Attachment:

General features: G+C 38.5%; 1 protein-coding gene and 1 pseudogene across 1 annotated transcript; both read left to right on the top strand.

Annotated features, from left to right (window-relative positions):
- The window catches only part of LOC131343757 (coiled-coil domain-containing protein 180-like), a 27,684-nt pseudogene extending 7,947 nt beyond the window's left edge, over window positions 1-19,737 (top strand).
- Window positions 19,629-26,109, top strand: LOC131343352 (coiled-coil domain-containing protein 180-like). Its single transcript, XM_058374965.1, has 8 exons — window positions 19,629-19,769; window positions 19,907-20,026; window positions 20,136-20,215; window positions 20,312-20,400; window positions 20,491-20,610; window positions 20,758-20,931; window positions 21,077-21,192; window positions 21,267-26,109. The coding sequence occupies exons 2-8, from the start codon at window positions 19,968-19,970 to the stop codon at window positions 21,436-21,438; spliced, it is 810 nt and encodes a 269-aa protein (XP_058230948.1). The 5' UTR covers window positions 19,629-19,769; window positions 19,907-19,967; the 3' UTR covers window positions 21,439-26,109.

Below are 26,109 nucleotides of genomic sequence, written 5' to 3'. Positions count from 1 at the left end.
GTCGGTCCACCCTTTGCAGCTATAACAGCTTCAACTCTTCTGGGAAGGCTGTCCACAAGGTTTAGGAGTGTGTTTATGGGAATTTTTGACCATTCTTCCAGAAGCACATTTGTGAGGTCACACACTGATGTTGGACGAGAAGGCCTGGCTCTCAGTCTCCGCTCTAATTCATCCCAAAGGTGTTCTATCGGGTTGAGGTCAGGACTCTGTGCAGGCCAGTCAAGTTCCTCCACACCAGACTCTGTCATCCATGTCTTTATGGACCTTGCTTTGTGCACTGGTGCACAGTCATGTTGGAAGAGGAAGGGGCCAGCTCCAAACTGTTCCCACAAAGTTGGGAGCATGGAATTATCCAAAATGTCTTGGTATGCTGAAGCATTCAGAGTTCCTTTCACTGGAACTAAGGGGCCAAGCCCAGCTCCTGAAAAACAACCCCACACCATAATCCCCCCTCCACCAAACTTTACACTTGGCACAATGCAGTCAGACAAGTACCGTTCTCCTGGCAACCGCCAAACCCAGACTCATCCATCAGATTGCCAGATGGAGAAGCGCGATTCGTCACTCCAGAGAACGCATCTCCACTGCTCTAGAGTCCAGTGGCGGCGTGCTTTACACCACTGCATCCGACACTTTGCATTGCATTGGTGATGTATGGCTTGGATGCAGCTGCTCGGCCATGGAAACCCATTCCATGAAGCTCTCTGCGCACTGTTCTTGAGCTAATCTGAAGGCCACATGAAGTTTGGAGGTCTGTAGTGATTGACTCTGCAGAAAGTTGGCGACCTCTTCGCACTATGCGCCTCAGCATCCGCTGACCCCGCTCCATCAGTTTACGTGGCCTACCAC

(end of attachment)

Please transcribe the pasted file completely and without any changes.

General features: G+C 38.5%; 1 protein-coding gene and 1 pseudogene across 1 annotated transcript; both read left to right on the top strand.

Annotated features, from left to right (window-relative positions):
- The window catches only part of LOC131343757 (coiled-coil domain-containing protein 180-like), a 27,684-nt pseudogene extending 7,947 nt beyond the window's left edge, over window positions 1-19,737 (top strand).
- Window positions 19,629-26,109, top strand: LOC131343352 (coiled-coil domain-containing protein 180-like). Its single transcript, XM_058374965.1, has 8 exons — window positions 19,629-19,769; window positions 19,907-20,026; window positions 20,136-20,215; window positions 20,312-20,400; window positions 20,491-20,610; window positions 20,758-20,931; window positions 21,077-21,192; window positions 21,267-26,109. The coding sequence occupies exons 2-8, from the start codon at window positions 19,968-19,970 to the stop codon at window positions 21,436-21,438; spliced, it is 810 nt and encodes a 269-aa protein (XP_058230948.1). The 5' UTR covers window positions 19,629-19,769; window positions 19,907-19,967; the 3' UTR covers window positions 21,439-26,109.

Below are 26,109 nucleotides of genomic sequence, written 5' to 3'. Positions count from 1 at the left end.
GTCGGTCCACCCTTTGCAGCTATAACAGCTTCAACTCTTCTGGGAAGGCTGTCCACAAGGTTTAGGAGTGTGTTTATGGGAATTTTTGACCATTCTTCCAGAAGCACATTTGTGAGGTCACACACTGATGTTGGACGAGAAGGCCTGGCTCTCAGTCTCCGCTCTAATTCATCCCAAAGGTGTTCTATCGGGTTGAGGTCAGGACTCTGTGCAGGCCAGTCAAGTTCCTCCACACCAGACTCTGTCATCCATGTCTTTATGGACCTTGCTTTGTGCACTGGTGCACAGTCATGTTGGAAGAGGAAGGGGCCAGCTCCAAACTGTTCCCACAAAGTTGGGAGCATGGAATTATCCAAAATGTCTTGGTATGCTGAAGCATTCAGAGTTCCTTTCACTGGAACTAAGGGGCCAAGCCCAGCTCCTGAAAAACAACCCCACACCATAATCCCCCCTCCACCAAACTTTACACTTGGCACAATGCAGTCAGACAAGTACCGTTCTCCTGGCAACCGCCAAACCCAGACTCATCCATCAGATTGCCAGATGGAGAAGCGCGATTCGTCACTCCAGAGAACGCATCTCCACTGCTCTAGAGTCCAGTGGCGGCGTGCTTTACACCACTGCATCCGACACTTTGCATTGCATTGGTGATGTATGGCTTGGATGCAGCTGCTCGGCCATGGAAACCCATTCCATGAAGCTCTCTGCGCACTGTTCTTGAGCTAATCTGAAGGCCACATGAAGTTTGGAGGTCTGTAGTGATTGACTCTGCAGAAAGTTGGCGACCTCTTCGCACTATGCGCCTCAGCATCCGCTGACCCCGCTCCATCAGTTTACGTGGCCTACCAC